Columnists > Mailbag


"Mailbag" Continued...

Issue: "Left behind," June 28, 2008

College questions

The article ("Raising the bar?" May 17/24) makes the case that tenure at Baylor University was given or denied based in part on published research articles in academic journals; therefore, discrimination based on faith was less of a factor. However, academic journals are notoriously biased against many conservative Christian ideas, so it's not surprising that these professors might have fewer articles published.
-Ray Daniell; Douglasville, Ga.

I am a senior Cedarville University Bible student. While I know there are currently many difficult issues facing the administration ("The Cedarville situation," May 17/24), I hold strong confidence in the school's sound doctrinal stance and quality of the Bible department and school as a whole. I was sorry to see WORLD's article questioning the university.
-Daniel Benner; Tiffin, Ohio

Equally undeserving

Can anyone truly say that a rapist and murderer or a "master torturer" like the Khmer Rouge's Kaing Guek Eav ("Would you forgive this man?" May 17/24) somehow deserves forgiveness less than anyone else? Can a person do something so terrible that they are beyond the reach of forgiveness? Staring at a bloodied man on a rugged cross, knowing it was me who put Him there, I stand compelled to say "no." Last time I checked, forgiveness is not mine to withhold.
-Jacqueline Gardner; West Allis, Wis.

It is entirely appropriate for the legal instruments of justice to convict and punish Kaing Guek Eav for his many past crimes. If by God's grace he truly is now a Christian, his hope is in eternal fellowship with Jesus Christ, not in earthly immunity from consequences. I hope to see the reborn Kaing Guek Eav in heaven and celebrate together what a great and merciful Lord we serve.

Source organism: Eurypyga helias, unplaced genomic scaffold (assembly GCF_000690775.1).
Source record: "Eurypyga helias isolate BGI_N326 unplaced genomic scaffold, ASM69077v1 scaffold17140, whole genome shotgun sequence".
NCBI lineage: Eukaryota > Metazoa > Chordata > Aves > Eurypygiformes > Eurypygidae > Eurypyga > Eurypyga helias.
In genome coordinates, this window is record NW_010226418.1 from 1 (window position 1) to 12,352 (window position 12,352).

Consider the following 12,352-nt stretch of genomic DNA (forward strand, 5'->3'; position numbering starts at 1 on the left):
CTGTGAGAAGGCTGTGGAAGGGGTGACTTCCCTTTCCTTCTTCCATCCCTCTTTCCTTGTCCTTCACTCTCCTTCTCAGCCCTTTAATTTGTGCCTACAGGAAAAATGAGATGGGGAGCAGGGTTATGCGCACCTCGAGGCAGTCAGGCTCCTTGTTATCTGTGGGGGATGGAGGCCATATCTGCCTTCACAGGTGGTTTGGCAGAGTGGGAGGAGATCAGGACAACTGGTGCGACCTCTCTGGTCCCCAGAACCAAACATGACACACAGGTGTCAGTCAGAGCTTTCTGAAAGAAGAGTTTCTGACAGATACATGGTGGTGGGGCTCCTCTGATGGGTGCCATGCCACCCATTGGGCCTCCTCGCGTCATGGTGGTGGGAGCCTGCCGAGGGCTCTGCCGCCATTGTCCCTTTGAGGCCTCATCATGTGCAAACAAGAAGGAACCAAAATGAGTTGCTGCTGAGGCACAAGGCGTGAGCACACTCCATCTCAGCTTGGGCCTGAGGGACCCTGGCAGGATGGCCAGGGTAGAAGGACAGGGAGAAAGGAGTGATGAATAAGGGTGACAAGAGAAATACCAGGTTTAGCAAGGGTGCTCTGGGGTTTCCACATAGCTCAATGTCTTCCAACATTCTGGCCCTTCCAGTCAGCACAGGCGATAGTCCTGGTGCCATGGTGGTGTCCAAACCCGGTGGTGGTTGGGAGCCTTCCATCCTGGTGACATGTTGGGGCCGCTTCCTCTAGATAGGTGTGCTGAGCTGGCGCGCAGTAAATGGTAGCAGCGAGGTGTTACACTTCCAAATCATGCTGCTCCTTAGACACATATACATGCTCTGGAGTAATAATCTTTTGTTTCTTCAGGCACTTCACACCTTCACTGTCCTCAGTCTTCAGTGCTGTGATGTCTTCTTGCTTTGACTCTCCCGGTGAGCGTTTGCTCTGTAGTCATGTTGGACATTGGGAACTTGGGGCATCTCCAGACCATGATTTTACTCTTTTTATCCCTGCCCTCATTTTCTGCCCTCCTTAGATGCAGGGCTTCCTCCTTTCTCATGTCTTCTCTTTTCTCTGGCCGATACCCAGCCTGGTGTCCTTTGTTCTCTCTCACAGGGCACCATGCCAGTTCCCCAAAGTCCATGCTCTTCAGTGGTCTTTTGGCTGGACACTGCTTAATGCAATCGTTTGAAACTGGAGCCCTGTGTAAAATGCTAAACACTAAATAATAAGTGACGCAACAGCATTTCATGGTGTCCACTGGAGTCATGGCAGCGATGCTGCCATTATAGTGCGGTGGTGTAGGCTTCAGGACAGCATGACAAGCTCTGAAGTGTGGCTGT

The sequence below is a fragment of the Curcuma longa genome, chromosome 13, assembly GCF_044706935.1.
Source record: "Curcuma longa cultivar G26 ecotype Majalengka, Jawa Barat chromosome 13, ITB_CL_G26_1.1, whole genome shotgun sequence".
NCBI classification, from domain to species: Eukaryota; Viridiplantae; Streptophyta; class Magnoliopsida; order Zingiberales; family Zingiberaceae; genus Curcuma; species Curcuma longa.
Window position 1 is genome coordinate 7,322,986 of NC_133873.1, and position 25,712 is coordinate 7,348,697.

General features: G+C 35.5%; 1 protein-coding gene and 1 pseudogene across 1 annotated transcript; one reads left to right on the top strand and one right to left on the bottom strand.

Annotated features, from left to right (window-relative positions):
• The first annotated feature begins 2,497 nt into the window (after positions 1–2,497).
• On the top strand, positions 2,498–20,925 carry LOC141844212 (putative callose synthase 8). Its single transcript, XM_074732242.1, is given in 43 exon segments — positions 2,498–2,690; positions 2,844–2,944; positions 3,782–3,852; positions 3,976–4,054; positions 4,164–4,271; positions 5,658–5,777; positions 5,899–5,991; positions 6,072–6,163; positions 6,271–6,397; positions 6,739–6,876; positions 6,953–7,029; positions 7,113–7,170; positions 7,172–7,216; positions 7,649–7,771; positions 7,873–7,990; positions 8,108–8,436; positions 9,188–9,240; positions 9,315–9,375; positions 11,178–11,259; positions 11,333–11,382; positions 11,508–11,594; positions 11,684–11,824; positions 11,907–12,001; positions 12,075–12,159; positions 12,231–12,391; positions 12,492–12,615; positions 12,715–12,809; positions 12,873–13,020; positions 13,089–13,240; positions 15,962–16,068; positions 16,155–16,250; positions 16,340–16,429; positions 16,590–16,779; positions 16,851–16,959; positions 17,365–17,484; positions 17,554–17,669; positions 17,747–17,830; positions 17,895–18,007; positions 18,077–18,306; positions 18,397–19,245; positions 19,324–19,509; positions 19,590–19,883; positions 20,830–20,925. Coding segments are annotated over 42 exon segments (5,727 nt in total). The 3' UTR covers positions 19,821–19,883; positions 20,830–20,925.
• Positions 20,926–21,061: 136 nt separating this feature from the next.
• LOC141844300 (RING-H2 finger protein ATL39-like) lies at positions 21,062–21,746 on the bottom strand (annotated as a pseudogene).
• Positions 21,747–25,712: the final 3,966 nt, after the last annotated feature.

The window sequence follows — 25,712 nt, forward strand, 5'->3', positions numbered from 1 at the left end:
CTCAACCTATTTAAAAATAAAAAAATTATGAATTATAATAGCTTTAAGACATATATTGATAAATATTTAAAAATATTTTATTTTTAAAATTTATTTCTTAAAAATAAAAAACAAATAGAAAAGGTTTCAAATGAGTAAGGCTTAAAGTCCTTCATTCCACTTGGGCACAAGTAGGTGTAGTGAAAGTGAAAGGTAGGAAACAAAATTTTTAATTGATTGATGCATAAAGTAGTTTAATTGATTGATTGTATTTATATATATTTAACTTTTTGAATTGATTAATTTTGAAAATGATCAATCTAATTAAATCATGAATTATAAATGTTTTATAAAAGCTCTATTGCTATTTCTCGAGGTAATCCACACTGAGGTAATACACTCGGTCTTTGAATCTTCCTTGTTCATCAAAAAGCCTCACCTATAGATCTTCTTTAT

-Lorena Suhayda; Snohomish, Wash.


While I lament, with Timothy Larsen, Kent Gramm's lack of transparency with the Wheaton College community regarding his divorce ("Counter-culture," May 17/24), I sympathize with Gramm's unwillingness to bare his bosom to his employer. While an academy has an interest in maintaining a wholesome community, churches can and should take the lead in discovering sinful behavior that needs to be addressed.
-David Covington; Quincy, Calif.

Hopefully not

Jamie Dean ("Borderline voters," May 17/24) distills Hispanic evangelicals' dilemma in the words of Samuel Rodriguez: "Does immigration trump our biblical worldview?" I sincerely hope not. How can serious Christians be more concerned for immigration reform, however described or implemented, than for the creation mandate of marriage and the very lives of those who bear God's image?
-Nancy J. Rice; Madison, Ala.

Done something

Thank you for the inspiring article about Don Schoendorfer's Free Wheelchair Mission ("Mobile blessings," May 17/24). It is so encouraging to see people who are touched by a problem then actually do something about it. I, for one, am guilty of sometimes hearing of a problem, then becoming callous to it over time instead of thinking about what I can do to help.
-Heather Gundlach, 16; Marion, Ill.

The real dishonor

I was astonished to read Nancy Pelosi's admonition to "minister to the needs of God's creation" (Quick Takes, May 17/24) and especially the last part: "the God who made us." Hey-an endorsement of Intelligent Design, coming from an anything-but-evangelical public figure! I would that such appeals to care for God's creation could include preserving the lives of the hundreds of thousands of unborn children Americans abort every year. That, above all, dishonors "the God who made us."
-Ann Ritterbush; Ringgold, Ga.


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